September 2012 Bar Bulletin
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September 2012 Bar Bulletin

2013 MLK Luncheon to Feature Professor Michelle Alexander

By Karen Murray


The King County Bar Association, along with the KCBA's Rev. Dr. Martin Luther King, Jr. Celebration Commit­tee and University of Washington School of Law Dean Kellye Testy, are honored to announce that Prof. Michelle Alexander will be the keynote speaker for KCBA's Annual Rev. Dr. Martin Luther King, Jr. Celebration Luncheon on January 18, 2013, from noon to 1 p.m. at the Downtown Sheraton Hotel in Seattle.

Alexander, the New York Times best-selling author of The New Jim Crow: Mass Incarceration in the Age of Colorblindness, is a highly acclaimed civil rights lawyer and legal scholar. She currently holds a joint appointment at the Kirwan Institute for the Study of Race and Ethnicity and the Moritz College of Law at The Ohio State University. Alexander previously was an associate professor of law at Stanford Law School, where she directed the civil rights clinics.

In 2005, Alexander won a Soros Justice Fellowship, which supported the writing of The New Jim Crow - her first book - published in 2010. Her book takes a harsh look at how the criminal justice system maintains the status quo by targeting people of color and the very poor. Alexander takes the reader on a journey that is often reminiscent of the pre-civil rights era, and at the end of that journey he or she is left wondering, "Have things really changed or have they simply remained the same?"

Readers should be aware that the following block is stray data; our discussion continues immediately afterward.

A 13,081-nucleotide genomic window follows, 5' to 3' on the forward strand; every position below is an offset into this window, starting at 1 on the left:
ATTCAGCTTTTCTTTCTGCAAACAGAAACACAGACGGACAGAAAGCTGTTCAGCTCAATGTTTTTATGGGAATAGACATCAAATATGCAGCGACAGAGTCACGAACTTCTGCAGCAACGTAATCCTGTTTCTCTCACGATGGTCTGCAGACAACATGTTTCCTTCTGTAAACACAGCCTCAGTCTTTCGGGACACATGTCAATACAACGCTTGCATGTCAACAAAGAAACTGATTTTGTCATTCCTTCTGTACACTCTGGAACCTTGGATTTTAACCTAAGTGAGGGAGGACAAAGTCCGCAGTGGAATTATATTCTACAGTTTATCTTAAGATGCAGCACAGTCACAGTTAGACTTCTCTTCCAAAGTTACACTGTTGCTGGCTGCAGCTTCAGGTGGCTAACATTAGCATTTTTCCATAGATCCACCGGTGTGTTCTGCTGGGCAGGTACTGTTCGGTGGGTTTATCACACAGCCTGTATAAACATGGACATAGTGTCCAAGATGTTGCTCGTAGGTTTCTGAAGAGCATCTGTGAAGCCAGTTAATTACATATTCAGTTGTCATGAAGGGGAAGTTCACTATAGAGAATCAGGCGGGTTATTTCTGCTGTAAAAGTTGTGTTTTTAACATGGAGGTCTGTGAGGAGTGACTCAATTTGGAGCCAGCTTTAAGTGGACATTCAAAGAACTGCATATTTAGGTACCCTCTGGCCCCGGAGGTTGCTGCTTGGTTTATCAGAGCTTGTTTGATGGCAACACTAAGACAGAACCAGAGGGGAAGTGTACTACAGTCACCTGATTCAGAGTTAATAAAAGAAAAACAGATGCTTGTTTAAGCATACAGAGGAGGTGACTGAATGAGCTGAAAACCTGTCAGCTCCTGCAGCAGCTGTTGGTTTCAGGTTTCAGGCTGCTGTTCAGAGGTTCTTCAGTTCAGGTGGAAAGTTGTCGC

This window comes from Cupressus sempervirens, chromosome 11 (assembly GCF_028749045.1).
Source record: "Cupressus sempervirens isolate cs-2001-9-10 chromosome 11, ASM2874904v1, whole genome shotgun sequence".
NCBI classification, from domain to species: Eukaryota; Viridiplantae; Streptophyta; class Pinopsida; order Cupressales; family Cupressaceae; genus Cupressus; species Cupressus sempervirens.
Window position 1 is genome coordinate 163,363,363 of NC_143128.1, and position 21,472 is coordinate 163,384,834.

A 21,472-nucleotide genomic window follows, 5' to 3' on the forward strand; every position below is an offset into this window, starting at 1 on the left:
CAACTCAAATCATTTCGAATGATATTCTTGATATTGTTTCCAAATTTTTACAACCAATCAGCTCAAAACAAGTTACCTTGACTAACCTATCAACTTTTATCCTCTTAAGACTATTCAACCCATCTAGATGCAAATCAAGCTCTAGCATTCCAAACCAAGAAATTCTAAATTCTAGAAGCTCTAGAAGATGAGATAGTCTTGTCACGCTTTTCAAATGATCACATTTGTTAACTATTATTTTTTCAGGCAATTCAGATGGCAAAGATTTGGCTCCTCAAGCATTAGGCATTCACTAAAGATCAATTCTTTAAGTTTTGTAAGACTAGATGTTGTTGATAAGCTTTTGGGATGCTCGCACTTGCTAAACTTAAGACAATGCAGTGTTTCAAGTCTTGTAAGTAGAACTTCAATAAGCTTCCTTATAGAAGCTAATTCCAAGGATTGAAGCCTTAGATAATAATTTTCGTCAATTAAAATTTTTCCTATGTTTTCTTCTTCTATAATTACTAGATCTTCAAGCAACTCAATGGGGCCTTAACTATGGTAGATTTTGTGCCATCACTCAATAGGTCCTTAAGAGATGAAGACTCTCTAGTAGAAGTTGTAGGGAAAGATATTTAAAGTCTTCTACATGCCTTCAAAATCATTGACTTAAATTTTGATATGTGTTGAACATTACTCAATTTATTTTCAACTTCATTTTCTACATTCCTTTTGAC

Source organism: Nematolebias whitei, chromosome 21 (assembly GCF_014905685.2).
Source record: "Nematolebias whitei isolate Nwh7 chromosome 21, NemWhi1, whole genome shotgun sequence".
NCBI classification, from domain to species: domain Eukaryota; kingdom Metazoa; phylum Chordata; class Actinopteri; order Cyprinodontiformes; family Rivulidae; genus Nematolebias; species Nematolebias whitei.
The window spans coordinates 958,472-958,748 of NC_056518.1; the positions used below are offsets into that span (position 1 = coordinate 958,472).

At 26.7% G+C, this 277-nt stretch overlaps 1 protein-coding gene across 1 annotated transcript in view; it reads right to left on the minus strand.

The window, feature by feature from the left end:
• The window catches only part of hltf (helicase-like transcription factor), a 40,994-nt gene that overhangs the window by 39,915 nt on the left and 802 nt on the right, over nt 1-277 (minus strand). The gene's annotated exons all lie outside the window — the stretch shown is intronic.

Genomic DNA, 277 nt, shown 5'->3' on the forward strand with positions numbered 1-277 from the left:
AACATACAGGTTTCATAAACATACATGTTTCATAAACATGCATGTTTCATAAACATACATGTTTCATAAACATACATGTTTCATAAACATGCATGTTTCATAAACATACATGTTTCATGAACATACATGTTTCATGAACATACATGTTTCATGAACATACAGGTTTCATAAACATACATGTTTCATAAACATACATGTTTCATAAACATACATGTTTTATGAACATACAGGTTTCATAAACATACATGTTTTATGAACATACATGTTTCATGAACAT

As a stellar visionary, Alexander leaves the reader with hope that change is not only a possibility, but a forthcoming reality. When injustices become so blatant that mankind can no longer ignore the unfairness and inhumane treatment of other human beings based on race or lack of economic means, change will happen.

Alexander will be sharing her thoughts with the legal community and other invited guests as to what Dr. King might think about the high incarceration rate of black men, people of color and the poor, and what the legal community can do to address this travesty by maintaining Dr. King's legacy of nonviolence to achieve equality for all in our legal justice system.


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